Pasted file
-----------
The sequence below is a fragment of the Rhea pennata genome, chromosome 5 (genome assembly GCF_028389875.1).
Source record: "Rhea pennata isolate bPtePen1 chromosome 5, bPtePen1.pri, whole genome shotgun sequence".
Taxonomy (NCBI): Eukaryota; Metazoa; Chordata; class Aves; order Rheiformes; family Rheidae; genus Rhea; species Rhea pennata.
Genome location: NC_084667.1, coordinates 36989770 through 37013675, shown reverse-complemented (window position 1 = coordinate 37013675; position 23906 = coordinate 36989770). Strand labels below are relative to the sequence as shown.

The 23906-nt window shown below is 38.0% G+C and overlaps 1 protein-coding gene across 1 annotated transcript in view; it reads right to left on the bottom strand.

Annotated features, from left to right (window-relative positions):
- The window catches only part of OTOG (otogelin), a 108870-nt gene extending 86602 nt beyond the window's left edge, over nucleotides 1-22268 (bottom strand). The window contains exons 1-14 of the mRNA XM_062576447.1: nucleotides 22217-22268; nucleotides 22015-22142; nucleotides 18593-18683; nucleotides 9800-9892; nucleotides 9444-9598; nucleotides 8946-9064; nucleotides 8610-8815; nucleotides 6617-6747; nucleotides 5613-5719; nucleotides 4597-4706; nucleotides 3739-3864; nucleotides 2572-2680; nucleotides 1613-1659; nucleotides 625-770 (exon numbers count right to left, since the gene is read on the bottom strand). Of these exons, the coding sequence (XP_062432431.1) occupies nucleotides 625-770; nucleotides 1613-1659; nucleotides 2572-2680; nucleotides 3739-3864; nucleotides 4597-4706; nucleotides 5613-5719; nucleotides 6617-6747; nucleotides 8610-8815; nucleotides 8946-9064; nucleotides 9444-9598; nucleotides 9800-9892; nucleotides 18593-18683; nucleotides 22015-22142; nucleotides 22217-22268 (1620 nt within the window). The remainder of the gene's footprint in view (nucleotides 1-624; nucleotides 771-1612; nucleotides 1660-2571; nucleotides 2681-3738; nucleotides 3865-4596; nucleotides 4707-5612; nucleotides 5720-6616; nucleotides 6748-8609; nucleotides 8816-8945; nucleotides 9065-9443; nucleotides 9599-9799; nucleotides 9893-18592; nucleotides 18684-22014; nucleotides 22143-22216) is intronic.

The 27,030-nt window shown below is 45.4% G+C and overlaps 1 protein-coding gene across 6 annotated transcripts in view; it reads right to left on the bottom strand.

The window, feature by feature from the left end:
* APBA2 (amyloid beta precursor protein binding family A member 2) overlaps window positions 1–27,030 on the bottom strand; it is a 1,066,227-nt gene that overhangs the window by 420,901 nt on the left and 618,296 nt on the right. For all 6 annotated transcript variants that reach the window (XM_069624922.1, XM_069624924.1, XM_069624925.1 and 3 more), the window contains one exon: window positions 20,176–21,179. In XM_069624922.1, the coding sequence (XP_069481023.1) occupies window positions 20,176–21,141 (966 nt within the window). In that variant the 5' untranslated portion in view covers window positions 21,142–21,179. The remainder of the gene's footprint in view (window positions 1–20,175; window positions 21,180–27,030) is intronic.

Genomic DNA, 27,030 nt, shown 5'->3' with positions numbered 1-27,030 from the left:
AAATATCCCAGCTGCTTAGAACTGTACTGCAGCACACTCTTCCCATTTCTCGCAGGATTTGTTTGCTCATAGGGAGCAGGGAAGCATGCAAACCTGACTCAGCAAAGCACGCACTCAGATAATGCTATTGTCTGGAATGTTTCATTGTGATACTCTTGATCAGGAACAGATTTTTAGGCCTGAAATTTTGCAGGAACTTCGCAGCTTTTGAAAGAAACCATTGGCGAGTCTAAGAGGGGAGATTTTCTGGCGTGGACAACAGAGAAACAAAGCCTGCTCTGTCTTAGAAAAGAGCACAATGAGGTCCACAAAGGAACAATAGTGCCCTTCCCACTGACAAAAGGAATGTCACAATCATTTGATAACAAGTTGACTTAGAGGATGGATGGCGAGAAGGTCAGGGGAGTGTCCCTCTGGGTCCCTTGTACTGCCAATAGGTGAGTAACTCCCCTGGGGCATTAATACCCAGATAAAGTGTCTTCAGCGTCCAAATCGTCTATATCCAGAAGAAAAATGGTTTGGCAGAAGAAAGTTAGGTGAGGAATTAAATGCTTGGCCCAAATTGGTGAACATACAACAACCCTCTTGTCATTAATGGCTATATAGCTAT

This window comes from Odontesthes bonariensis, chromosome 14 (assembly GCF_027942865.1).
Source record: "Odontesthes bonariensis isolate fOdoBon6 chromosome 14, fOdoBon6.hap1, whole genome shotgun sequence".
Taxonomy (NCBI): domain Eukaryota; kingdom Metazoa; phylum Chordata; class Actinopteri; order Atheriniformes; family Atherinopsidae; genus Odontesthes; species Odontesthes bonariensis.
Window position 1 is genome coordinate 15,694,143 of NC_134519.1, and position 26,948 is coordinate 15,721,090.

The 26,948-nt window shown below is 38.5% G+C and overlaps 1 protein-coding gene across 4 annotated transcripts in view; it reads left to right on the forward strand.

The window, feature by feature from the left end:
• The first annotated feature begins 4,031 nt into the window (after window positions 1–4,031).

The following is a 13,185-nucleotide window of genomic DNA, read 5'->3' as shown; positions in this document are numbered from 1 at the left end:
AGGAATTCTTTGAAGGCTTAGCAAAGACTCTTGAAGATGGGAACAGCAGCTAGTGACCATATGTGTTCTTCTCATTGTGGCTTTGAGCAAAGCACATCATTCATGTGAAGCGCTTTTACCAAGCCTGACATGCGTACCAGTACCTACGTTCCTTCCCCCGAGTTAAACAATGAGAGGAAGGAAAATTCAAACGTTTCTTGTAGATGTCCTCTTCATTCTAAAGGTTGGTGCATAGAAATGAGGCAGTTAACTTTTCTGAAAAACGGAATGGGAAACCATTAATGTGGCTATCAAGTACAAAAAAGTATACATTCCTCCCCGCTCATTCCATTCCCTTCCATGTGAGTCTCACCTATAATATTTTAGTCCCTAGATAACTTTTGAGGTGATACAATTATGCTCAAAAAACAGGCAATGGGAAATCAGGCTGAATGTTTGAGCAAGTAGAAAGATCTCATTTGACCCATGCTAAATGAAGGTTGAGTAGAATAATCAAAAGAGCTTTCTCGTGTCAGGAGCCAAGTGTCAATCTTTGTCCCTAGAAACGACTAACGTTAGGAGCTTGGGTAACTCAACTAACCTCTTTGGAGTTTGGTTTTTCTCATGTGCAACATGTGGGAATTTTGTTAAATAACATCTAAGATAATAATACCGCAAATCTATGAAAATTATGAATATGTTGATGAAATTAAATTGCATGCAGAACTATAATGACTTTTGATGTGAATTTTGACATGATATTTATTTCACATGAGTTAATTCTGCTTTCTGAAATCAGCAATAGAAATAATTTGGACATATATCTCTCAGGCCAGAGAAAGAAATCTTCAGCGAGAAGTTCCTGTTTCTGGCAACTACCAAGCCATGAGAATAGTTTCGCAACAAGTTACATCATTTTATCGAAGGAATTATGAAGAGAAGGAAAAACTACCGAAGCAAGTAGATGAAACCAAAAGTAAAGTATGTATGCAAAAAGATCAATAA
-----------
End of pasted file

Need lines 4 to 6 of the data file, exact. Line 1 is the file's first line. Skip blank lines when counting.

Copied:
Genome location: NC_084667.1, coordinates 36989770 through 37013675, shown reverse-complemented (window position 1 = coordinate 37013675; position 23906 = coordinate 36989770). Strand labels below are relative to the sequence as shown.

The 23906-nt window shown below is 38.0% G+C and overlaps 1 protein-coding gene across 1 annotated transcript in view; it reads right to left on the bottom strand.

Annotated features, from left to right (window-relative positions):